You are currently browsing the category archive for the ‘spirituality’ category.

Somehow over the past year this has changed from a blog about my life and my spiritual pursuits to a blog about my knitting, cross stitch and crochet. See, the sad thing is I’m not sure I have much in the way of spiritual pursuits any more. Between watching/changing/playing with/teaching animal sounds to Caden Bryce, occasionally knitting or cross stitching to remain sane and general household things, there is really only time left for sleep. And as important as spiritual pursuits are, when you have a toddler and a teenager, sleep is more important.

Does this mean I’m dissatisfied, or looking to re-evaluate my faith or, all the gods forbid, give up knitting and cross stitch? Nope. It means that I’m coming to terms with the fact that there are only so many hours in the day and there is only so much I can do without burning myself out. Right now, Caden Bryce, Regan, Erin, housework (ick) and my hobbies are the most important things. They keep me going. I’d love to go back to meditation and the like, but then I’d have to let something else drop.

What I want to do–no, what I will do–when Caden Bryce is bigger is find a way to work my spirituality into my every day life more.

So, if I’m not dissatisfied, why am I writing about this? Well, I’m reading The Way Of The Green Witch by Arin Murphy-Hiscock, and it is inspiring me. It has helped me remember why I decided to follow a Pagan path. And reading the book has helped me to think about how I can express this in the other things I do. I’m starting to make my list of goals for 2013, and I think a few Pagan-related things will be there.

Wicca is generally viewed as a Celtic-inspired faith. The names most Wiccans use for the Sabbats come from Celtic culture, as to some of the most common names used for the Lord and Lady. In actuality, Wicca has very little in common with the religious practices of the Celtic people. But this doesn’t stop people of any nationality and/or background from saying that they are drawn to Wicca because it reflects the ways of their ancestors.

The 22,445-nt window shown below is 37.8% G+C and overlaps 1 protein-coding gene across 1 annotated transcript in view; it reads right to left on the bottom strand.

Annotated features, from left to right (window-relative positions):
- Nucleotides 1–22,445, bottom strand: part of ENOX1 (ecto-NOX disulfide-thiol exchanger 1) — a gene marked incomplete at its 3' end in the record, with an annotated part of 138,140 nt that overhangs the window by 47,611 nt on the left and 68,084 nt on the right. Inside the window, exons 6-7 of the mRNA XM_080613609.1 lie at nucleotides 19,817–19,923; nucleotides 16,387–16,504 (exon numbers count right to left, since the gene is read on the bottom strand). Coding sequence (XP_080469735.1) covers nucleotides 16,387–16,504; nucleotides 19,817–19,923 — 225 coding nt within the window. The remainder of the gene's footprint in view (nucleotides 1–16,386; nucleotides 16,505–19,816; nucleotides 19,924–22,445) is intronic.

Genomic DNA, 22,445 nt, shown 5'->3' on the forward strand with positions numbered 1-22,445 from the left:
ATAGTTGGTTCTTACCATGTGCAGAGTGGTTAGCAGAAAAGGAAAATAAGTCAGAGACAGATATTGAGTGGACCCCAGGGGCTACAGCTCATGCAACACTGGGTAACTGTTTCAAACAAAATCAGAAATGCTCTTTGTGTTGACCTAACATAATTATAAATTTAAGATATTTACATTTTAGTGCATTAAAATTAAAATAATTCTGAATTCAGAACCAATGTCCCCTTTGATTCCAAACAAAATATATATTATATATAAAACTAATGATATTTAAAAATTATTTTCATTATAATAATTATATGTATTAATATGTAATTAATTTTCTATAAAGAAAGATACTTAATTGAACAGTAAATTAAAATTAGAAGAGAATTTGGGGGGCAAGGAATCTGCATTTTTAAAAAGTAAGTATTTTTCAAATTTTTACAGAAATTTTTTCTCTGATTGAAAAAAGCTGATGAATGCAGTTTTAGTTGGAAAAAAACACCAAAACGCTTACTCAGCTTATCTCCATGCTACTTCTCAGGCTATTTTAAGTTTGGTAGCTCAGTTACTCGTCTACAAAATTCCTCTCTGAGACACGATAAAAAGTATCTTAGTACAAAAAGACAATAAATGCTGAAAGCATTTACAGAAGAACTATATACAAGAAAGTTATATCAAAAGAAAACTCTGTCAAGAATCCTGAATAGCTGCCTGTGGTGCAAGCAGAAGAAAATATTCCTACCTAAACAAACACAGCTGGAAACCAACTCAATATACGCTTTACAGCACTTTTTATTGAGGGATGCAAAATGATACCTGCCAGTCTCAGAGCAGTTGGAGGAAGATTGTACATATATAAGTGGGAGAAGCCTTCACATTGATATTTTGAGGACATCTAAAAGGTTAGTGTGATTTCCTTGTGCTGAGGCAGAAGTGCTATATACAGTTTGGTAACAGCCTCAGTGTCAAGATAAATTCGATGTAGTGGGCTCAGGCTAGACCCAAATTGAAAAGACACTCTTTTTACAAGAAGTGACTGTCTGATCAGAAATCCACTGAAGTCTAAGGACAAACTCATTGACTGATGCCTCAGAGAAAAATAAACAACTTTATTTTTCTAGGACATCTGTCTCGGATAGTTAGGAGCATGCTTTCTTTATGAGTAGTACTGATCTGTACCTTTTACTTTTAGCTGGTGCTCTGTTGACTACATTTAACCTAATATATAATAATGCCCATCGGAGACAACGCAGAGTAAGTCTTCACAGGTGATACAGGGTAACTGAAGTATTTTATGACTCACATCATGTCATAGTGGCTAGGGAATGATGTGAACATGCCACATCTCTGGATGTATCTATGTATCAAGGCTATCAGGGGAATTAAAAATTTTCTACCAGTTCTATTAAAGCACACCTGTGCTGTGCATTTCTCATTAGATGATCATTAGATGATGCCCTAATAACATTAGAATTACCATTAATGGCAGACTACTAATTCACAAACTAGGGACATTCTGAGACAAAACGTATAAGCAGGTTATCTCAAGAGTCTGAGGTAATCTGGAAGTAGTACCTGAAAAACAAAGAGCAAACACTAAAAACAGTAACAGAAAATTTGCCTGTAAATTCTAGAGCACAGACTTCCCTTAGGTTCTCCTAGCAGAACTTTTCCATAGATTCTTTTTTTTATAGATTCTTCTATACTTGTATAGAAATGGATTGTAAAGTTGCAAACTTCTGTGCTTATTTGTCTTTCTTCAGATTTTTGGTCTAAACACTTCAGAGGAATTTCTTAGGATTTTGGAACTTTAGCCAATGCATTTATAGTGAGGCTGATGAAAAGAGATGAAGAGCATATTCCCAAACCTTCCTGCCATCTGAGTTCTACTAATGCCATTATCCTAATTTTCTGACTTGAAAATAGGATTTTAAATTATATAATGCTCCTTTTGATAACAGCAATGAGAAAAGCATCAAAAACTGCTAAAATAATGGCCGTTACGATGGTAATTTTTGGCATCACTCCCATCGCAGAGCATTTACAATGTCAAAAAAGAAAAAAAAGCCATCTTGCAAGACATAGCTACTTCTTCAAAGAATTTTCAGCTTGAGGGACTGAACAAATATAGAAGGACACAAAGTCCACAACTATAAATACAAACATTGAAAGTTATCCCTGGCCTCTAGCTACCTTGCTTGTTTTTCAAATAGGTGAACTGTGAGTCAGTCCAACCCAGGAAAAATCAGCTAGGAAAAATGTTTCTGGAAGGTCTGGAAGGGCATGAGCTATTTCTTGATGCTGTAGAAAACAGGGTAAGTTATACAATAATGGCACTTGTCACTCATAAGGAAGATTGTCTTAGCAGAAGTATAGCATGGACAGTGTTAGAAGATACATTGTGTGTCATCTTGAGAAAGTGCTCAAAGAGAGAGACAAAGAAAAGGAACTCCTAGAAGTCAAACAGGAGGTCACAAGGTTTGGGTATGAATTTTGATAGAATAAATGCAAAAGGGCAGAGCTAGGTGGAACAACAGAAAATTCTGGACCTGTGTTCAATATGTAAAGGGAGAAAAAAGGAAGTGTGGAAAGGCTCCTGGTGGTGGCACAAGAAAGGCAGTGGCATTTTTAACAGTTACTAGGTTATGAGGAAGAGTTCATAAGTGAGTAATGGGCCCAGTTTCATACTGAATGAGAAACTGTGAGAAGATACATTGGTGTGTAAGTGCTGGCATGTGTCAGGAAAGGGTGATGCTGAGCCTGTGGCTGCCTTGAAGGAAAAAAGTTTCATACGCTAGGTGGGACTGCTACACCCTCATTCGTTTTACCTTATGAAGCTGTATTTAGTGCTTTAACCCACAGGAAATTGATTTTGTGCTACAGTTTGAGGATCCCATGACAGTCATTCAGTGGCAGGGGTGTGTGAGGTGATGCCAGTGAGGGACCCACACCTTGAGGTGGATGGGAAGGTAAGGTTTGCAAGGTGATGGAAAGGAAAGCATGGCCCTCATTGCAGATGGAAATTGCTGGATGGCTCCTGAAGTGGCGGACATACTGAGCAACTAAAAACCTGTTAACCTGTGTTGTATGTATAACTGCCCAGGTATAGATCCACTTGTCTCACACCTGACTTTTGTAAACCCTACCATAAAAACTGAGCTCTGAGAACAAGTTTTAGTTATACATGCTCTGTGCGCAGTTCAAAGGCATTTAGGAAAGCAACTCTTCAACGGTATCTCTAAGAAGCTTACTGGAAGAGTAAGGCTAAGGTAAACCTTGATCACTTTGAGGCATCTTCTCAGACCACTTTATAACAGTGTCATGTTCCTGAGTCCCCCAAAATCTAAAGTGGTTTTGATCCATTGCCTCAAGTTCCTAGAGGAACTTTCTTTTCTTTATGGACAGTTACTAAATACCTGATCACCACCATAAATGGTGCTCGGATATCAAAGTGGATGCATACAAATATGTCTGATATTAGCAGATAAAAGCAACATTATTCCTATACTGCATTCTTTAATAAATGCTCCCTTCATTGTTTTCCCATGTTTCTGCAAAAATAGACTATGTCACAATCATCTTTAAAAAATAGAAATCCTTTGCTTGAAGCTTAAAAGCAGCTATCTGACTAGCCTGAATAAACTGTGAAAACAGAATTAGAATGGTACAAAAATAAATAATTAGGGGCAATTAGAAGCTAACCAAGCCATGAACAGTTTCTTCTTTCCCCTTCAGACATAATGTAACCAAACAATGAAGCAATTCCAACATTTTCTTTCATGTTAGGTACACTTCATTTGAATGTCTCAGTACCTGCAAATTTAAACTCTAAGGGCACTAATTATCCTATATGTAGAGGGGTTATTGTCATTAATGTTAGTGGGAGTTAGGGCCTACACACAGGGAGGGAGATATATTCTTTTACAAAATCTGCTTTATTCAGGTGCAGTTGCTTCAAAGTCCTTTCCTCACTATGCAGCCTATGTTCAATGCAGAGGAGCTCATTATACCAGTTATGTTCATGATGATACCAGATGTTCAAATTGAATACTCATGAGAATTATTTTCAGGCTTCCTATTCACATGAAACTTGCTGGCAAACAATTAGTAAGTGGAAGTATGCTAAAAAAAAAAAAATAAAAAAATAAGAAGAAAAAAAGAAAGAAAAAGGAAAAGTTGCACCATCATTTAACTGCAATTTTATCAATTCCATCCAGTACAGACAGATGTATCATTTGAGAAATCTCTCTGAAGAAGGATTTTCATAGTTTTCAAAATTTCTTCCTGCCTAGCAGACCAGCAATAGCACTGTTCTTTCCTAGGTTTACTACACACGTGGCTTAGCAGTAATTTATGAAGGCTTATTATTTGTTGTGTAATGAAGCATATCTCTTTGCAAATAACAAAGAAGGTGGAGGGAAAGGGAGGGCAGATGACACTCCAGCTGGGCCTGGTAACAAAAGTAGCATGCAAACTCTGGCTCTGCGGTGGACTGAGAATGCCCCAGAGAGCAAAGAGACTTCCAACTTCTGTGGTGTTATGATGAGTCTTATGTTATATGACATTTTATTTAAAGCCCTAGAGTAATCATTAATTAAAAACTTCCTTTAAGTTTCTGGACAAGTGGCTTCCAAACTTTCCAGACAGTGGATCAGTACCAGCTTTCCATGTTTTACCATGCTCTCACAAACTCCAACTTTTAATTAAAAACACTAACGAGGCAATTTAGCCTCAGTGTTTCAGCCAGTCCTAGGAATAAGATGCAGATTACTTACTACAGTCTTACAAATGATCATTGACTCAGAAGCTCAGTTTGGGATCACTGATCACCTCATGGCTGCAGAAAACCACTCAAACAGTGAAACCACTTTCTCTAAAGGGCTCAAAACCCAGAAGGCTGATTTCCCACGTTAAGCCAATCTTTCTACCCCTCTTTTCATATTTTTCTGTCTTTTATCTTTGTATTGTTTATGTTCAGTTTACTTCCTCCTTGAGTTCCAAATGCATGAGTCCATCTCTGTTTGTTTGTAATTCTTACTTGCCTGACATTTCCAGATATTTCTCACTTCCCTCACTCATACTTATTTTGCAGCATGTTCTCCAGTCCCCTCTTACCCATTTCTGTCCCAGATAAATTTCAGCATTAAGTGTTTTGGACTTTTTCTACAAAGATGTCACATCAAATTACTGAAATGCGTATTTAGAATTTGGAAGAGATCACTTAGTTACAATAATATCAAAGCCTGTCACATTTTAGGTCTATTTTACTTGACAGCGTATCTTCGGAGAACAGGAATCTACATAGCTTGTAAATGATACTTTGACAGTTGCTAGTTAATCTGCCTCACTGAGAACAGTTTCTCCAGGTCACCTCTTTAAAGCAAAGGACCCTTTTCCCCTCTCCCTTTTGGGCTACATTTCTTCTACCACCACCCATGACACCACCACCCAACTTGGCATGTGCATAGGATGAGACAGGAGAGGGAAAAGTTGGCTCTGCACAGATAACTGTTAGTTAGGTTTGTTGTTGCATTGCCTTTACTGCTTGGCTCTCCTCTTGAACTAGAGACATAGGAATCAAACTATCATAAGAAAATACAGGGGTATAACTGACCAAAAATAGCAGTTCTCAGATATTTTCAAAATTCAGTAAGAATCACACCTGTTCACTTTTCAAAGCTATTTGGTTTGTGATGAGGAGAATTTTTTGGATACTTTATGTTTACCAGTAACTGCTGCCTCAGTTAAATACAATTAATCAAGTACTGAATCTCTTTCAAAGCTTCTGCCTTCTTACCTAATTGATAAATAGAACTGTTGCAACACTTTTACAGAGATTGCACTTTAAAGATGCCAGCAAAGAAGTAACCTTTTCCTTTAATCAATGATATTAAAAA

I am Welsh, and I am a practitioner of Wicca. However, my path isn’t that of Traditional Wicca, the path most heavily influenced by pseudo-Celtic elements. Instead, I consider myself an Eclectic Wiccan, which means I follow the general Wiccan framework but incorporate aspects of other paths. In my case, I don’t focus on Celtic, or even Greek/Roman divinities (the next most common influence on Wicca), instead I am drawn to the goddesses and gods of Ancient Egypt. I wonder why sometimes, since They are obviously very far removed from my ancestry. (I harbour no illusions about being a priestess of Isis in a past life.) Sometimes I even feel a little guilty, like I should be honouring the divinities my ancestors likely honoured as a way of respecting family history. Of course, there is really no way to know how my ancestors may have worshiped beyond the past few generations. It will always be speculation.